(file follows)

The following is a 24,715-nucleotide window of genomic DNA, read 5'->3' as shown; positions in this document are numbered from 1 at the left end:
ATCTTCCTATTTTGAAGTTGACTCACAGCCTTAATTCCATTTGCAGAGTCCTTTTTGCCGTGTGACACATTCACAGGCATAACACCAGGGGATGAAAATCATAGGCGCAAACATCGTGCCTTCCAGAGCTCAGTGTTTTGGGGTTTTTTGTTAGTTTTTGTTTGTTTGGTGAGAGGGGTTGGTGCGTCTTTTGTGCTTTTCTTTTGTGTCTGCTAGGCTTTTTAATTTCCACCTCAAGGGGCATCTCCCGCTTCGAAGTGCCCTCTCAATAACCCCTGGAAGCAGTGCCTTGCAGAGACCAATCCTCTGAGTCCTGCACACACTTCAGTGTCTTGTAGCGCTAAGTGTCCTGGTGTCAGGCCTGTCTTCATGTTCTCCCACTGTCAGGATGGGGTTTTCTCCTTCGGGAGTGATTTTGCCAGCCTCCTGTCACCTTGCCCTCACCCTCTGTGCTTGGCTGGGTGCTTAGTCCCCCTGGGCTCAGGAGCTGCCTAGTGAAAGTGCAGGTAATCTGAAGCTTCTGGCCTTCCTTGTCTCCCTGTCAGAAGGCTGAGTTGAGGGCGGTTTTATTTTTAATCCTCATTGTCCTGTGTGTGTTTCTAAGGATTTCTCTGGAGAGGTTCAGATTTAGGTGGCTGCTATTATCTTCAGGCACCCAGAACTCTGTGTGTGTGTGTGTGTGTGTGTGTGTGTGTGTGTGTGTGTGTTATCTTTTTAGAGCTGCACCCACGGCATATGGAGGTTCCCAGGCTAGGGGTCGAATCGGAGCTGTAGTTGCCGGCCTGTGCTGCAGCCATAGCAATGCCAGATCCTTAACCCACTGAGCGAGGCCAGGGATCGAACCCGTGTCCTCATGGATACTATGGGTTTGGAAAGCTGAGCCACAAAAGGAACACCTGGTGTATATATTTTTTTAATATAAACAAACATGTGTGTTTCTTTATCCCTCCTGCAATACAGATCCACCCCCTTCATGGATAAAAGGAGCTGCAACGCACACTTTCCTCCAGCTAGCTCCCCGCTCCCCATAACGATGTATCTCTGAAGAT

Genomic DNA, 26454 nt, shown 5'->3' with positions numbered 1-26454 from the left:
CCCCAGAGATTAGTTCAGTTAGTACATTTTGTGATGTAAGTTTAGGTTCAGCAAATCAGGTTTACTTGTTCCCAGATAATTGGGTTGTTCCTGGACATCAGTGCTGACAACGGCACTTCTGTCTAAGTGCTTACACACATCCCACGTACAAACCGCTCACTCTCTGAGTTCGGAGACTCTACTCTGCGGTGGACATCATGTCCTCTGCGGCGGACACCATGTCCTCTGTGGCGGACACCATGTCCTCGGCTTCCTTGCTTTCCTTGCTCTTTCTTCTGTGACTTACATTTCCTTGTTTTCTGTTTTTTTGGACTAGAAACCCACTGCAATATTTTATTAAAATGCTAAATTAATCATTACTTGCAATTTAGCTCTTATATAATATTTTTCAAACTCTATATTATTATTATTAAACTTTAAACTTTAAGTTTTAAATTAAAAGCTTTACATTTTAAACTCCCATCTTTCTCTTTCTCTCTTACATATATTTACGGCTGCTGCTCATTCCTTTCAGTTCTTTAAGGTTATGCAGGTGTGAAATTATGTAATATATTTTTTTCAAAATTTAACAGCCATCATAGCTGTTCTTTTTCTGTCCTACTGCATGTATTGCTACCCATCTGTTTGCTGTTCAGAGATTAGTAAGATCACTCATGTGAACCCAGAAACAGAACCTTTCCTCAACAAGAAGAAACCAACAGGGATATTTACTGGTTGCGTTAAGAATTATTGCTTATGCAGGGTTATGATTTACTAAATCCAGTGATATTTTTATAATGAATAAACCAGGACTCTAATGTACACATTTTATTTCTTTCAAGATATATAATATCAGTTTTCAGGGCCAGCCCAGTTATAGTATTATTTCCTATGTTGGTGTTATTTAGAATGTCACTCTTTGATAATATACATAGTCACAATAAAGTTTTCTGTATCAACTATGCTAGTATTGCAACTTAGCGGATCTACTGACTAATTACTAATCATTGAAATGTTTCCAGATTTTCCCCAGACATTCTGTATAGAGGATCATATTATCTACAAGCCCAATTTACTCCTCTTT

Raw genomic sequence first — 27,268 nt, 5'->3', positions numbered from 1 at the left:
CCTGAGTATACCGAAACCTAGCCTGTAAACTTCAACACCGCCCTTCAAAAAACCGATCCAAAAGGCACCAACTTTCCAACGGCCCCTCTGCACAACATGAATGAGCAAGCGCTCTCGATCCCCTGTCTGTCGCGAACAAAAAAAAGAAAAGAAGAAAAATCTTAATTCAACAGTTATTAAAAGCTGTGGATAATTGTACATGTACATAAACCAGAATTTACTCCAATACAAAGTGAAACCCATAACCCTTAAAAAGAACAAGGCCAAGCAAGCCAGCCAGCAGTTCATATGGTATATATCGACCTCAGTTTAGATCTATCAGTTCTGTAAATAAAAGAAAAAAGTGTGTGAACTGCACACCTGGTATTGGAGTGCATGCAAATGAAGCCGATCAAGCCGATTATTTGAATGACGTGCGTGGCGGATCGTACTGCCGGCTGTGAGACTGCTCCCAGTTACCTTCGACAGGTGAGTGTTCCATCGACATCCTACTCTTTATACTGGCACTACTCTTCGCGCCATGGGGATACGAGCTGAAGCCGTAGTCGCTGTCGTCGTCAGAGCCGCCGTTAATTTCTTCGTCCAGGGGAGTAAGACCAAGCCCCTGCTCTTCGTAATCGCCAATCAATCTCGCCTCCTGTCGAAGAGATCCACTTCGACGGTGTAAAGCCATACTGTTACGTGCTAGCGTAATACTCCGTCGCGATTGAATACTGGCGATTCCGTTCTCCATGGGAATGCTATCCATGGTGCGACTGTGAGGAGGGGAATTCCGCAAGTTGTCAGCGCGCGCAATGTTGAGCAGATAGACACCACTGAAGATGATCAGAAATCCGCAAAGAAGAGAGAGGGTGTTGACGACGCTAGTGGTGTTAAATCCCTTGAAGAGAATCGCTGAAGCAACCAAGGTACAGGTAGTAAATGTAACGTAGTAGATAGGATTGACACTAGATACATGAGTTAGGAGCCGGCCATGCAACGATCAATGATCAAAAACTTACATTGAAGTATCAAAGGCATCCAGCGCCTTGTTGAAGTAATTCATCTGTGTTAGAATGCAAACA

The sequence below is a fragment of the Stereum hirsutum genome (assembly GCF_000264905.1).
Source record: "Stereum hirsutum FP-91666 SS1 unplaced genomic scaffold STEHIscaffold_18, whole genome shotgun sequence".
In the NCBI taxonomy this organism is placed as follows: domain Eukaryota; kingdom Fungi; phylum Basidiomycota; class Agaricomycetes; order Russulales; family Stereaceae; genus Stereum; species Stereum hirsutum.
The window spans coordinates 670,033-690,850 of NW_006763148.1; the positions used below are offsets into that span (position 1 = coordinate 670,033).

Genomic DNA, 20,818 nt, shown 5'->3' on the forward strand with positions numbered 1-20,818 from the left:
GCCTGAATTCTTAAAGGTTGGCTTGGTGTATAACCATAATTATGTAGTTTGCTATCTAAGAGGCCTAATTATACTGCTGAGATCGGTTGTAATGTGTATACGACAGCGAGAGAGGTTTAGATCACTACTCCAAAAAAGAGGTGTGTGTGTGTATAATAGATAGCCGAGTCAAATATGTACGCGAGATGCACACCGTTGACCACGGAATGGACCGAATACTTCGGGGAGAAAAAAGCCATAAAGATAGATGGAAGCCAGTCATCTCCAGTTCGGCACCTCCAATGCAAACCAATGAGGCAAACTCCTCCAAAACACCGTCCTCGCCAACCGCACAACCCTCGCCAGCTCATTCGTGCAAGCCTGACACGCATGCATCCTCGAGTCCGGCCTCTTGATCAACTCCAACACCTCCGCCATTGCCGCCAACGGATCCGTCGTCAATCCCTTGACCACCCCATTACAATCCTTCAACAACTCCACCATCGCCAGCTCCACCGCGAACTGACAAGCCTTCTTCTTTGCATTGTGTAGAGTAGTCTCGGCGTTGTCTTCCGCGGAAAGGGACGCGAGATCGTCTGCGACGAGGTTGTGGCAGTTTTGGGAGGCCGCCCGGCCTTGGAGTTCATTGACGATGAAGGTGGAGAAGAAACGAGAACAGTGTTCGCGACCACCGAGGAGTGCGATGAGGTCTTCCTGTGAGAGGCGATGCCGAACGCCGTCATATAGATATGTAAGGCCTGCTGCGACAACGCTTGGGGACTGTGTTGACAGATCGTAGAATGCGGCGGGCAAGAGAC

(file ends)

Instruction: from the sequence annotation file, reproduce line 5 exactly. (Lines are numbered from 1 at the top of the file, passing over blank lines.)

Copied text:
Raw genomic sequence first — 27,268 nt, 5'->3', positions numbered from 1 at the left: